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People v. Saulsbury

OPINION FILED DECEMBER 16, 1977.

THE PEOPLE OF THE STATE OF ILLINOIS, PLAINTIFF-APPELLEE,

v.

LARRY SAULSBURY, DEFENDANT-APPELLANT.



APPEAL from the Circuit Court of Schuyler County; the Hon. ERNEST HARPER UTTER, Judge, presiding.

MR. JUSTICE LEWIS DELIVERED THE OPINION OF THE COURT:

The defendant was tried by a jury, found guilty of murder, and received a 25- to 75-year sentence. He argues on appeal that he was not proved guilty beyond a reasonable doubt and that he was denied due process when the prosecutor's cross-examination and closing arguments dwelled on defendant's post-arrest silence.

• 1 Defendant does not contend that he did not stab Cooper, but rather argues that the act was in self-defense. We will not disturb the jury verdict unless it is plainly apparent that proof beyond a reasonable doubt is lacking (People v. Hansen (1963), 28 Ill.2d 322, 192 N.E.2d 359, cert. denied (1964), 376 U.S. 910, 11 L.Ed.2d 608, 84 S.Ct. 665). A review of the record indicates that Saulsbury's version of the events is denied by other witnesses. Defense counsel in closing argument conceded this point when he stated that if the jury believed the other witnesses they would have to find the defendant guilty. Particularly crucial is the testimony of the deceased's girlfriend that a broken bottle Saulsbury claims the deceased raised to strike him with was in Cooper's same back pocket when Cooper returned to his sister's apartment clutching his chest. This implies that the bottle never left Cooper's pocket. If defendant was unaware of a weapon, there was no reason to use deadly force in self-defense. Also significant are the differences between Lorenda Carpenter's and Saulsbury's testimony as to exactly what happened. Carpenter testified: (1) She asked Saulsbury to put the knife away after they returned to the apartment and he refused; (2) Cooper brought his hand up, but then brought it down again and it was only after that that Saulsbury invited him into the apartment; Cooper stepped in and he was immediately stabbed.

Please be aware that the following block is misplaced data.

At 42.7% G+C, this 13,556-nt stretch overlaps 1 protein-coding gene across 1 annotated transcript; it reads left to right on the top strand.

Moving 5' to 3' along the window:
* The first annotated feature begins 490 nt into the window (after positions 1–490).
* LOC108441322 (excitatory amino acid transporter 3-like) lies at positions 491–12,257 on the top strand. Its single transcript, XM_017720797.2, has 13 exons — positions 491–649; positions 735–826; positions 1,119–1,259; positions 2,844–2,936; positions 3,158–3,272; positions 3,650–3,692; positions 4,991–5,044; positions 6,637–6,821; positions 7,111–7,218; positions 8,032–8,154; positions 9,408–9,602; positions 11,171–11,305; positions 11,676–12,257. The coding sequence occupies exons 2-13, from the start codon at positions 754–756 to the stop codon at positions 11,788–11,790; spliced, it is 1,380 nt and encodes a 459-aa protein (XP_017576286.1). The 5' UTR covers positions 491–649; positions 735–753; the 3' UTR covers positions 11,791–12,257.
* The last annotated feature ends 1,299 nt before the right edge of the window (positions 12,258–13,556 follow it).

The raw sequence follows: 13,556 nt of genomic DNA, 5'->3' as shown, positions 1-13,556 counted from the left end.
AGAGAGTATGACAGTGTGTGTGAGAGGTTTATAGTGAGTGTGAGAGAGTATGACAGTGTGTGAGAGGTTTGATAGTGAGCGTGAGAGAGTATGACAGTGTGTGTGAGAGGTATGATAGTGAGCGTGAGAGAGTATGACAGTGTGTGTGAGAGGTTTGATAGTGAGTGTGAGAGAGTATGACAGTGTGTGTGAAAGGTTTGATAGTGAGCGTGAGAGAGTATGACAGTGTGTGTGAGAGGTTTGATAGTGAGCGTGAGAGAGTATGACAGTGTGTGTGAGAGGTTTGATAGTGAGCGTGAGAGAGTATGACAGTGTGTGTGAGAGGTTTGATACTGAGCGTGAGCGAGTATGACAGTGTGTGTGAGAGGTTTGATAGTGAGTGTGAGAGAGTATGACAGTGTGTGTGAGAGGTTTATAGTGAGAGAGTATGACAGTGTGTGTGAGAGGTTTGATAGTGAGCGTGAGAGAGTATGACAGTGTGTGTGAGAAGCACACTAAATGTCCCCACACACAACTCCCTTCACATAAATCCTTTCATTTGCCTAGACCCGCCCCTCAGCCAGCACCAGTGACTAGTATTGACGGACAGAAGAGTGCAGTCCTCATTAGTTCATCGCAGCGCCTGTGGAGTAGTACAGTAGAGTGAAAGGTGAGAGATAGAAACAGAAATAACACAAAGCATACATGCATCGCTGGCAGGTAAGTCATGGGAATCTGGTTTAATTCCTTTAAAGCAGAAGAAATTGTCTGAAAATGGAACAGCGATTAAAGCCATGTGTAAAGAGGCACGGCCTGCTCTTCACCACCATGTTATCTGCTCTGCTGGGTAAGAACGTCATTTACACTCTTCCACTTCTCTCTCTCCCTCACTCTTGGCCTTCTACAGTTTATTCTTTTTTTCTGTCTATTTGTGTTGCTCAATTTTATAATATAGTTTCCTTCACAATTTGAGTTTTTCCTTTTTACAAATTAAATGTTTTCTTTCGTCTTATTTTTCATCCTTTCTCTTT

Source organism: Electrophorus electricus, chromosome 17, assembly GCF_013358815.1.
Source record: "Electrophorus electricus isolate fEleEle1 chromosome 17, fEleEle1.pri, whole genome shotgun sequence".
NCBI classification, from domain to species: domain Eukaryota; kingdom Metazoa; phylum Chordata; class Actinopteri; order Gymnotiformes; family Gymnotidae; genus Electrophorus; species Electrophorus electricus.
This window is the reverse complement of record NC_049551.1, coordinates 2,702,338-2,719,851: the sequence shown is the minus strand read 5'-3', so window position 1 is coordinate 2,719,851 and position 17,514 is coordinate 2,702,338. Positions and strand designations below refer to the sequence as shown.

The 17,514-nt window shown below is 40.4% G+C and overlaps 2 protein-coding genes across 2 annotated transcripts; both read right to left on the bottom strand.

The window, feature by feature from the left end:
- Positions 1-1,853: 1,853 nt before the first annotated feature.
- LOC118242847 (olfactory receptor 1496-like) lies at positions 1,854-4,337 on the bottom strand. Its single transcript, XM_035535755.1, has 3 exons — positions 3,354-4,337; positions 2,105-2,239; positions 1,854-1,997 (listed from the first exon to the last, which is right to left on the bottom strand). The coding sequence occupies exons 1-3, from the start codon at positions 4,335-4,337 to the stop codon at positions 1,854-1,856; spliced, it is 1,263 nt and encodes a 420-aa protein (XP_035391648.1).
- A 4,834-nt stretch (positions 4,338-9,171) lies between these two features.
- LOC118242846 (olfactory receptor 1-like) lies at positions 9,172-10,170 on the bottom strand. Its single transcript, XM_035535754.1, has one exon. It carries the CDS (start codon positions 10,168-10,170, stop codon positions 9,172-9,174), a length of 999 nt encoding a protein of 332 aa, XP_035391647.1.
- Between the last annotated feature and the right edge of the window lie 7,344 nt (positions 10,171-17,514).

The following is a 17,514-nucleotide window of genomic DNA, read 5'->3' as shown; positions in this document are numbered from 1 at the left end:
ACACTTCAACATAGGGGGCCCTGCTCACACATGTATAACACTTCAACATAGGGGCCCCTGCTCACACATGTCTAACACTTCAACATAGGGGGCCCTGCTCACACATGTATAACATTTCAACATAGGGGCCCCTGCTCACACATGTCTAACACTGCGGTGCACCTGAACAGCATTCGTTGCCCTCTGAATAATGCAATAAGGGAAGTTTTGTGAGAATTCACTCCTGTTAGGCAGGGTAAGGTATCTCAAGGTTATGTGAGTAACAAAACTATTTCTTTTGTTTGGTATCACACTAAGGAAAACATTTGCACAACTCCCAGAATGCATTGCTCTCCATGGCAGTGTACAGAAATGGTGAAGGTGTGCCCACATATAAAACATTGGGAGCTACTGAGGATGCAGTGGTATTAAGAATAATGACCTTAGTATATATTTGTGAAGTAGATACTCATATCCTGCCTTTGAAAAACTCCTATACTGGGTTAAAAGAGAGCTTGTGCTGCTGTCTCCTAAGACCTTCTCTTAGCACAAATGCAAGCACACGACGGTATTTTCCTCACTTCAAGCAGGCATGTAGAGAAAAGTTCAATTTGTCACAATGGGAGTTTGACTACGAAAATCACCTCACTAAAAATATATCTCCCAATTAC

The State also argues that the evidence of defendant's flight after stabbing is circumstancial evidence of guilt. It is well established that evidence of flight is admissible to show consciousness of guilt. People v. Harris (1972), 52 Ill.2d 558, 288 N.E.2d 385.

Under all the evidence in this case, the evidence was sufficient to sustain the verdict.

The second issue concerns prosecution comments and questions regarding Saulsbury's post-arrest, post-Miranda silence. After defendant left the scene of the stabbing, he went to some friends. These friends were not at home, but Saulsbury saw Lorenda Carpenter who tried to persuade defendant to turn himself in. He refused because he was on parole and did not think the authorities would believe him. He then testified on direct examination that, when he was arrested several hours after the incident, he did not volunteer any explanation to the sheriff because the sheriff had read him his rights and, since he was on parole, he did not think they would believe him.

The following cross-examination occurred:

"Q. And you also testified that Sheriff Miller arrested you, he gave you your Miranda warnings and that you didn't * * *

A. That's right.

Q. [continuing] told you that you didn't have to say anything that anything you say could and would be used against you?

A. Yes.

Q. And you exercised your constitutional right not to tell him anything, is that correct?

A. Yes."

The prosecutor also asked if Saulsbury made a statement after he learned that Cooper was dead and he was being charged with ...


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